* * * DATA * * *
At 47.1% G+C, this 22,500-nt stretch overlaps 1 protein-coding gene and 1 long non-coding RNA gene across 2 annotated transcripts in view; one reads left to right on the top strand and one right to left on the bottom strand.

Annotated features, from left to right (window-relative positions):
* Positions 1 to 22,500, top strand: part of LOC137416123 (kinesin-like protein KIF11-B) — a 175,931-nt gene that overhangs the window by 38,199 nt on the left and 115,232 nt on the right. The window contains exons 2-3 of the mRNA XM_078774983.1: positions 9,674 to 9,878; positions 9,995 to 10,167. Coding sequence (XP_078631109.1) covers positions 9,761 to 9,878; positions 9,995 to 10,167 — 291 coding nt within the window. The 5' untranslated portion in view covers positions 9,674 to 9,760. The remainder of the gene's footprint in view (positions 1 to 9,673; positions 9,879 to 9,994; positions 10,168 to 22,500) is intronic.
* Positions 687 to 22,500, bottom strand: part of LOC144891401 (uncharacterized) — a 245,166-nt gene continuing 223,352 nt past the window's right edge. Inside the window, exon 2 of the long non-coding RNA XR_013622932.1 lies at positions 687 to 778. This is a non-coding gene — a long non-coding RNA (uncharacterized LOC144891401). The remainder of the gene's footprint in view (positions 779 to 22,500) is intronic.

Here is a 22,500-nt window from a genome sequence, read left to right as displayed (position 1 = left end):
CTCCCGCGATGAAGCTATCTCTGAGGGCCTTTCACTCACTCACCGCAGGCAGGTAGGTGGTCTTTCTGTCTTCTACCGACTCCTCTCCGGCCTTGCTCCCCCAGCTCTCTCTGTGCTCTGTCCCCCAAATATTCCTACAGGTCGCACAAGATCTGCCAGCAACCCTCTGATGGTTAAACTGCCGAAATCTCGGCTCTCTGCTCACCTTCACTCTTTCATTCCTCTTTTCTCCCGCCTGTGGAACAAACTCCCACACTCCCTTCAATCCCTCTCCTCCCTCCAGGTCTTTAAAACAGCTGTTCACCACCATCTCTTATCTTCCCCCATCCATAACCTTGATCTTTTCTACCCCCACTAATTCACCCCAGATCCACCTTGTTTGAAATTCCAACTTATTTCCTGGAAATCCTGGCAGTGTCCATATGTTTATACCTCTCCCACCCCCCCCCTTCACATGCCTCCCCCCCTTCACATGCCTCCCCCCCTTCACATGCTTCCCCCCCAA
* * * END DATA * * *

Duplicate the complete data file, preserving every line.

At 47.1% G+C, this 22,500-nt stretch overlaps 1 protein-coding gene and 1 long non-coding RNA gene across 2 annotated transcripts in view; one reads left to right on the top strand and one right to left on the bottom strand.

Annotated features, from left to right (window-relative positions):
* Positions 1 to 22,500, top strand: part of LOC137416123 (kinesin-like protein KIF11-B) — a 175,931-nt gene that overhangs the window by 38,199 nt on the left and 115,232 nt on the right. The window contains exons 2-3 of the mRNA XM_078774983.1: positions 9,674 to 9,878; positions 9,995 to 10,167. Coding sequence (XP_078631109.1) covers positions 9,761 to 9,878; positions 9,995 to 10,167 — 291 coding nt within the window. The 5' untranslated portion in view covers positions 9,674 to 9,760. The remainder of the gene's footprint in view (positions 1 to 9,673; positions 9,879 to 9,994; positions 10,168 to 22,500) is intronic.
* Positions 687 to 22,500, bottom strand: part of LOC144891401 (uncharacterized) — a 245,166-nt gene continuing 223,352 nt past the window's right edge. Inside the window, exon 2 of the long non-coding RNA XR_013622932.1 lies at positions 687 to 778. This is a non-coding gene — a long non-coding RNA (uncharacterized LOC144891401). The remainder of the gene's footprint in view (positions 779 to 22,500) is intronic.

Here is a 22,500-nt window from a genome sequence, read left to right as displayed (position 1 = left end):
CTCCCGCGATGAAGCTATCTCTGAGGGCCTTTCACTCACTCACCGCAGGCAGGTAGGTGGTCTTTCTGTCTTCTACCGACTCCTCTCCGGCCTTGCTCCCCCAGCTCTCTCTGTGCTCTGTCCCCCAAATATTCCTACAGGTCGCACAAGATCTGCCAGCAACCCTCTGATGGTTAAACTGCCGAAATCTCGGCTCTCTGCTCACCTTCACTCTTTCATTCCTCTTTTCTCCCGCCTGTGGAACAAACTCCCACACTCCCTTCAATCCCTCTCCTCCCTCCAGGTCTTTAAAACAGCTGTTCACCACCATCTCTTATCTTCCCCCATCCATAACCTTGATCTTTTCTACCCCCACTAATTCACCCCAGATCCACCTTGTTTGAAATTCCAACTTATTTCCTGGAAATCCTGGCAGTGTCCATATGTTTATACCTCTCCCACCCCCCCCCTTCACATGCCTCCCCCCCTTCACATGCCTCCCCCCCTTCACATGCTTCCCCCCCAA